This is something she has been doing — on one scale or another — for years.

At the age of 15, Khristean recorded a CD, sold it door to door and donated the profits to an organization that supports fallen soldiers.

“Little by little, just with me discovering what my path would be inside a singing career, where I would want to go, I realized that I wanted to do music for causes. And that’s part of the reason why we decided to produce the CD,” she said. “And from there, it was just one thing after another. At my high school, my teacher was really supportive about making it a class project to go out, and we literally went door to door as a class selling these CDs and raising money. And we created an assembly at my high school to honor some fallen soldiers. It was just one thing after another that fell into the right place. I don’t know — I just feel like it was a lot of miracles, a lot less me and a lot of effort that so many people put in together to create these incredible moments and ceremonies to honor these families.”

This past spring, she enlisted the help of the BYU Women’s Chorus in support of the Refugee Action Network. What started as a song and a music video soon became the group’s semester service project and resulted in thousands of items being donated to in-need families.

Khristean hopes to turn her cause-oriented videos into a career, saying she’d like to emulate the path of popular YouTube figure Peter Hollens, who eschewed signing with a record label in favor of using the crowd-funding website Patreon.

“I see it going to a point where it will allow me to become a stay-at-home mom but, at the same time, be able to utilize what I love doing for good, and to be able to do it from my garage or something,” she said. “That’s why I chose the YouTuber, social-media-influencer route, rather than running out to L.A. and trying to get signed by a label. … It’s exciting, it’s really exciting. I just feel like it’s such a different twist in the music industry, and we live in such a digital and social-media-marketing world. If you really have the desire and the passion, and you put in the hard work, you can build a presence without having to get millions of dollars behind you from companies.”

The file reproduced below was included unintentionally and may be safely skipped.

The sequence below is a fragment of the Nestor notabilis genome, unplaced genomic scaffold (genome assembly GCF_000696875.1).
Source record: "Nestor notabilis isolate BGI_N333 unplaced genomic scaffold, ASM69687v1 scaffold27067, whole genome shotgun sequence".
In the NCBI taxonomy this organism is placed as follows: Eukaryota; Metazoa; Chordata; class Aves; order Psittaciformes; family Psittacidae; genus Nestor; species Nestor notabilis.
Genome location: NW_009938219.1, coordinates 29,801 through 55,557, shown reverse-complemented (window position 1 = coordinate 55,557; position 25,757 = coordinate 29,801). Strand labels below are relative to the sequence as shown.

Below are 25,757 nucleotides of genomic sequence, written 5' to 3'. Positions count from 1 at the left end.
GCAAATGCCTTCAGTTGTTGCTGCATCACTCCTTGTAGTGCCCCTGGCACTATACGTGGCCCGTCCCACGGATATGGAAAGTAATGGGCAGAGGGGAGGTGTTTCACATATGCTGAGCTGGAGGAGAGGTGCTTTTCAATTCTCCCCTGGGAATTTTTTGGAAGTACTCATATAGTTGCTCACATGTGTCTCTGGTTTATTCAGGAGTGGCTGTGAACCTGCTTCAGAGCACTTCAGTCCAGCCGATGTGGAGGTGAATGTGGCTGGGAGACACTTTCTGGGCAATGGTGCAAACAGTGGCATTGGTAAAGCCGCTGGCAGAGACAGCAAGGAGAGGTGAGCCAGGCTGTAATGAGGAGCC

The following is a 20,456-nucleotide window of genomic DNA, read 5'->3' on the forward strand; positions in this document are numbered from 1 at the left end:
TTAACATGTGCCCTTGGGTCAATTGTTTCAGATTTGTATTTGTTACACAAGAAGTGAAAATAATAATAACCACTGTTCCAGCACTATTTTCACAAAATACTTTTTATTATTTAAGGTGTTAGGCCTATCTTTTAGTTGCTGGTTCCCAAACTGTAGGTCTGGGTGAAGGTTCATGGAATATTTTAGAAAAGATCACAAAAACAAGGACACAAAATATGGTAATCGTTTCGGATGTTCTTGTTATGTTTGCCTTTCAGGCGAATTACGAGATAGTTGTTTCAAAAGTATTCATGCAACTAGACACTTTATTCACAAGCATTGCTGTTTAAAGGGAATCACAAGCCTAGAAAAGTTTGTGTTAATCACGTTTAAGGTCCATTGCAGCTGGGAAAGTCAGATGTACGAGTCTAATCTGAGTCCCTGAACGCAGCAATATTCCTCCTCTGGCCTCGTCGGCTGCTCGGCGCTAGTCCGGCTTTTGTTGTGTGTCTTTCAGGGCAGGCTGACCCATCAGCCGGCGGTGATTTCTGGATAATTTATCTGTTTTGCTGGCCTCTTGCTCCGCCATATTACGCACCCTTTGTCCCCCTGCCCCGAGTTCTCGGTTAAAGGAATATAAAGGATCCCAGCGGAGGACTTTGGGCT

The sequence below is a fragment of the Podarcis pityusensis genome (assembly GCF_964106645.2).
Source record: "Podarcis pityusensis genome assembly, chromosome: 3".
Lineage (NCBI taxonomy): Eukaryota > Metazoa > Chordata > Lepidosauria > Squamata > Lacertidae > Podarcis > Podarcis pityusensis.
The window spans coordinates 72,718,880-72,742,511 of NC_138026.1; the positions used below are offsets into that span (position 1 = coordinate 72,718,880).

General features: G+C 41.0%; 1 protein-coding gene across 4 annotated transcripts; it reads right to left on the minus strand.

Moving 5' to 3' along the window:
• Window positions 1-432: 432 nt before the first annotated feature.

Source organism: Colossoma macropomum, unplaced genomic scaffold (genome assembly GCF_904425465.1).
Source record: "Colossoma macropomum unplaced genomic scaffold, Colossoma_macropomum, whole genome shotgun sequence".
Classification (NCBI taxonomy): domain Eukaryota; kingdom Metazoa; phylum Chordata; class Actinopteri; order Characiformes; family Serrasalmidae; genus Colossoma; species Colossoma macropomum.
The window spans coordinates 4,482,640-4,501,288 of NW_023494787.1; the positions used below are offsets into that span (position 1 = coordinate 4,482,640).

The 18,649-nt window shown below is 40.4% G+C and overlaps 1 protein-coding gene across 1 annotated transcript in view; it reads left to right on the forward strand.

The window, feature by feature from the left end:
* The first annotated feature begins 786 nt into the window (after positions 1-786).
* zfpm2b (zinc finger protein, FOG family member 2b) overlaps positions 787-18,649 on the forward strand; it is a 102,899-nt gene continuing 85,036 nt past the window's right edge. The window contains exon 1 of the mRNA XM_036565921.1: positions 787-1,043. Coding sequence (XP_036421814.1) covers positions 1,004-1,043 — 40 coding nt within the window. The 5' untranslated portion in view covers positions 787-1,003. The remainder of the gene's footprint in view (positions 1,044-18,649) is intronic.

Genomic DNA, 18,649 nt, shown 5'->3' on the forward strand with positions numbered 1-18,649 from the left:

In the meantime, she hopes she’s helped make a difference.

“I’m so passionate about this! I honestly feel like I’m just a little fish learning how to swim; I’m just learning how to do all this. And if there has been any huge engagement on these videos, it hasn’t necessarily been because of me, but because of the messages that are being portrayed in these videos,” Khristean said. “I’m just so, so grateful — there have been so many incredible people helping me along the way that just offer their time, their talent, their advice. I just feel so grateful. Not to sound too religious, but I feel like a tool in somebody else’s hands — I don’t feel like I’m the one doing everything. I’m just so grateful for everything that’s happening.”